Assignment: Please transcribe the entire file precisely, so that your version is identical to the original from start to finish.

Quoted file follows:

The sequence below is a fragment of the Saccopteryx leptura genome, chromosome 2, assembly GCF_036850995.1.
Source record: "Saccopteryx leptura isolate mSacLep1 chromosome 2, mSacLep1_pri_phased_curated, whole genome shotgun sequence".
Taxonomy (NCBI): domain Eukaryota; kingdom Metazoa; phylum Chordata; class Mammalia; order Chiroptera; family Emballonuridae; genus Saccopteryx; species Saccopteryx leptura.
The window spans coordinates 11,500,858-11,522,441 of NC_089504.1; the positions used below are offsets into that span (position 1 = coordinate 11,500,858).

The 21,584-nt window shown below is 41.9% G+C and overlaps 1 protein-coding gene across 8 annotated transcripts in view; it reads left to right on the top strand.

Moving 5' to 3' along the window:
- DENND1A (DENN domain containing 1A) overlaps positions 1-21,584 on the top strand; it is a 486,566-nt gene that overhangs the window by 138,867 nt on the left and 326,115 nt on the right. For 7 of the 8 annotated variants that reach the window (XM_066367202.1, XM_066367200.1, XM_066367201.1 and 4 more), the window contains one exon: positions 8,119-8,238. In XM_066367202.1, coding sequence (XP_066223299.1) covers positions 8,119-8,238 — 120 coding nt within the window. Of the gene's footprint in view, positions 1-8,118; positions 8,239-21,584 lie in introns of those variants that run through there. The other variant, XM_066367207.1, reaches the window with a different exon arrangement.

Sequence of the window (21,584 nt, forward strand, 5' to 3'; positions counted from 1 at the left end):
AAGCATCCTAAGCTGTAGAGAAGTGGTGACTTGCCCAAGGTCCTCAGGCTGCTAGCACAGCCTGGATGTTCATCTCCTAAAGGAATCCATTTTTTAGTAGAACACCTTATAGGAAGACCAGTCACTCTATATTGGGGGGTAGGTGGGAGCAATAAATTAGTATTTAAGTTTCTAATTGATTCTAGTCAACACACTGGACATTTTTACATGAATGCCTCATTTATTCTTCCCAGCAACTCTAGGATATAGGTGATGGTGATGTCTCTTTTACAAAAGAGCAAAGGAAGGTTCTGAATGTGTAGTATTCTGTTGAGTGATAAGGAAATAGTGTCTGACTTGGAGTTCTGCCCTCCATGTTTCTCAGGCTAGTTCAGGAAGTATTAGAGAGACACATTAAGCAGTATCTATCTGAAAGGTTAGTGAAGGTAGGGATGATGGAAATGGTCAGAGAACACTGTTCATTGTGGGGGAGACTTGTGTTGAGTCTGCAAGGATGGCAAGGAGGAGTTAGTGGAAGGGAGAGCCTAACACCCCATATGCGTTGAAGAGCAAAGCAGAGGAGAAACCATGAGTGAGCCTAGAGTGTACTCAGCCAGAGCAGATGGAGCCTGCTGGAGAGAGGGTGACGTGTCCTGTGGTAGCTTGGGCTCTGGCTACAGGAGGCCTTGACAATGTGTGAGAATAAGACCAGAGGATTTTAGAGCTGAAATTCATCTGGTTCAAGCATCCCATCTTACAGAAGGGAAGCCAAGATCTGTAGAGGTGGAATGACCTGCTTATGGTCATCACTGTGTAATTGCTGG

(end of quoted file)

The sequence below is a fragment of the Saccopteryx leptura genome, chromosome 2, assembly GCF_036850995.1.
Source record: "Saccopteryx leptura isolate mSacLep1 chromosome 2, mSacLep1_pri_phased_curated, whole genome shotgun sequence".
Taxonomy (NCBI): domain Eukaryota; kingdom Metazoa; phylum Chordata; class Mammalia; order Chiroptera; family Emballonuridae; genus Saccopteryx; species Saccopteryx leptura.
The window spans coordinates 11,500,858-11,522,441 of NC_089504.1; the positions used below are offsets into that span (position 1 = coordinate 11,500,858).

The 21,584-nt window shown below is 41.9% G+C and overlaps 1 protein-coding gene across 8 annotated transcripts in view; it reads left to right on the top strand.

Moving 5' to 3' along the window:
- DENND1A (DENN domain containing 1A) overlaps positions 1-21,584 on the top strand; it is a 486,566-nt gene that overhangs the window by 138,867 nt on the left and 326,115 nt on the right. For 7 of the 8 annotated variants that reach the window (XM_066367202.1, XM_066367200.1, XM_066367201.1 and 4 more), the window contains one exon: positions 8,119-8,238. In XM_066367202.1, coding sequence (XP_066223299.1) covers positions 8,119-8,238 — 120 coding nt within the window. Of the gene's footprint in view, positions 1-8,118; positions 8,239-21,584 lie in introns of those variants that run through there. The other variant, XM_066367207.1, reaches the window with a different exon arrangement.

Sequence of the window (21,584 nt, forward strand, 5' to 3'; positions counted from 1 at the left end):
AAGCATCCTAAGCTGTAGAGAAGTGGTGACTTGCCCAAGGTCCTCAGGCTGCTAGCACAGCCTGGATGTTCATCTCCTAAAGGAATCCATTTTTTAGTAGAACACCTTATAGGAAGACCAGTCACTCTATATTGGGGGGTAGGTGGGAGCAATAAATTAGTATTTAAGTTTCTAATTGATTCTAGTCAACACACTGGACATTTTTACATGAATGCCTCATTTATTCTTCCCAGCAACTCTAGGATATAGGTGATGGTGATGTCTCTTTTACAAAAGAGCAAAGGAAGGTTCTGAATGTGTAGTATTCTGTTGAGTGATAAGGAAATAGTGTCTGACTTGGAGTTCTGCCCTCCATGTTTCTCAGGCTAGTTCAGGAAGTATTAGAGAGACACATTAAGCAGTATCTATCTGAAAGGTTAGTGAAGGTAGGGATGATGGAAATGGTCAGAGAACACTGTTCATTGTGGGGGAGACTTGTGTTGAGTCTGCAAGGATGGCAAGGAGGAGTTAGTGGAAGGGAGAGCCTAACACCCCATATGCGTTGAAGAGCAAAGCAGAGGAGAAACCATGAGTGAGCCTAGAGTGTACTCAGCCAGAGCAGATGGAGCCTGCTGGAGAGAGGGTGACGTGTCCTGTGGTAGCTTGGGCTCTGGCTACAGGAGGCCTTGACAATGTGTGAGAATAAGACCAGAGGATTTTAGAGCTGAAATTCATCTGGTTCAAGCATCCCATCTTACAGAAGGGAAGCCAAGATCTGTAGAGGTGGAATGACCTGCTTATGGTCATCACTGTGTAATTGCTGG